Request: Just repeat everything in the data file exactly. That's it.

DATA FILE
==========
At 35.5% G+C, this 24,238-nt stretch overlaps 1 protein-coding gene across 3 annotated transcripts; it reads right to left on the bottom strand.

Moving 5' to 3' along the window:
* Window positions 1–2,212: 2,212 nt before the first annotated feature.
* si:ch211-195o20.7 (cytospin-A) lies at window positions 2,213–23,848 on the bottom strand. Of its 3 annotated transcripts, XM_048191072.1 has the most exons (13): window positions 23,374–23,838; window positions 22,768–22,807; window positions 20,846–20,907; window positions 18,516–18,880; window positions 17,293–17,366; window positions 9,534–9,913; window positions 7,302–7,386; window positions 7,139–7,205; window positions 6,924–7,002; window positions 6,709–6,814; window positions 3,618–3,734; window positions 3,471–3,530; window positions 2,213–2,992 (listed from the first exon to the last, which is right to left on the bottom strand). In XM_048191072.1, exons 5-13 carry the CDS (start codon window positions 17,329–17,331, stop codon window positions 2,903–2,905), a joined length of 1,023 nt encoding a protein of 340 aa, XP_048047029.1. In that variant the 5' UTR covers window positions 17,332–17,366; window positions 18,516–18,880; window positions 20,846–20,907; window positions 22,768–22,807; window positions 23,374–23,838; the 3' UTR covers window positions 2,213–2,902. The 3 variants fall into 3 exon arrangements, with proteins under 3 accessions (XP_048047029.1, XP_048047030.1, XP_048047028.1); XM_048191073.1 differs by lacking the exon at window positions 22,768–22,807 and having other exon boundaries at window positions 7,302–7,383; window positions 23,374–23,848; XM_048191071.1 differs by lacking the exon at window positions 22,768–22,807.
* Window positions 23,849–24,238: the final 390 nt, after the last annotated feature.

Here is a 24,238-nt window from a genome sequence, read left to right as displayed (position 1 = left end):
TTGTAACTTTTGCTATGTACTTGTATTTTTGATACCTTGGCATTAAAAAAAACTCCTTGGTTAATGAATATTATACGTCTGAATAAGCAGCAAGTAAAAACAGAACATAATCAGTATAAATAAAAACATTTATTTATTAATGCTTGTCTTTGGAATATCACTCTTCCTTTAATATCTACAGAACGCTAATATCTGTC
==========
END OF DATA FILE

At 35.5% G+C, this 24,238-nt stretch overlaps 1 protein-coding gene across 3 annotated transcripts; it reads right to left on the bottom strand.

Moving 5' to 3' along the window:
* Window positions 1–2,212: 2,212 nt before the first annotated feature.
* si:ch211-195o20.7 (cytospin-A) lies at window positions 2,213–23,848 on the bottom strand. Of its 3 annotated transcripts, XM_048191072.1 has the most exons (13): window positions 23,374–23,838; window positions 22,768–22,807; window positions 20,846–20,907; window positions 18,516–18,880; window positions 17,293–17,366; window positions 9,534–9,913; window positions 7,302–7,386; window positions 7,139–7,205; window positions 6,924–7,002; window positions 6,709–6,814; window positions 3,618–3,734; window positions 3,471–3,530; window positions 2,213–2,992 (listed from the first exon to the last, which is right to left on the bottom strand). In XM_048191072.1, exons 5-13 carry the CDS (start codon window positions 17,329–17,331, stop codon window positions 2,903–2,905), a joined length of 1,023 nt encoding a protein of 340 aa, XP_048047029.1. In that variant the 5' UTR covers window positions 17,332–17,366; window positions 18,516–18,880; window positions 20,846–20,907; window positions 22,768–22,807; window positions 23,374–23,838; the 3' UTR covers window positions 2,213–2,902. The 3 variants fall into 3 exon arrangements, with proteins under 3 accessions (XP_048047029.1, XP_048047030.1, XP_048047028.1); XM_048191073.1 differs by lacking the exon at window positions 22,768–22,807 and having other exon boundaries at window positions 7,302–7,383; window positions 23,374–23,848; XM_048191071.1 differs by lacking the exon at window positions 22,768–22,807.
* Window positions 23,849–24,238: the final 390 nt, after the last annotated feature.

Here is a 24,238-nt window from a genome sequence, read left to right as displayed (position 1 = left end):
TTGTAACTTTTGCTATGTACTTGTATTTTTGATACCTTGGCATTAAAAAAAACTCCTTGGTTAATGAATATTATACGTCTGAATAAGCAGCAAGTAAAAACAGAACATAATCAGTATAAATAAAAACATTTATTTATTAATGCTTGTCTTTGGAATATCACTCTTCCTTTAATATCTACAGAACGCTAATATCTGTC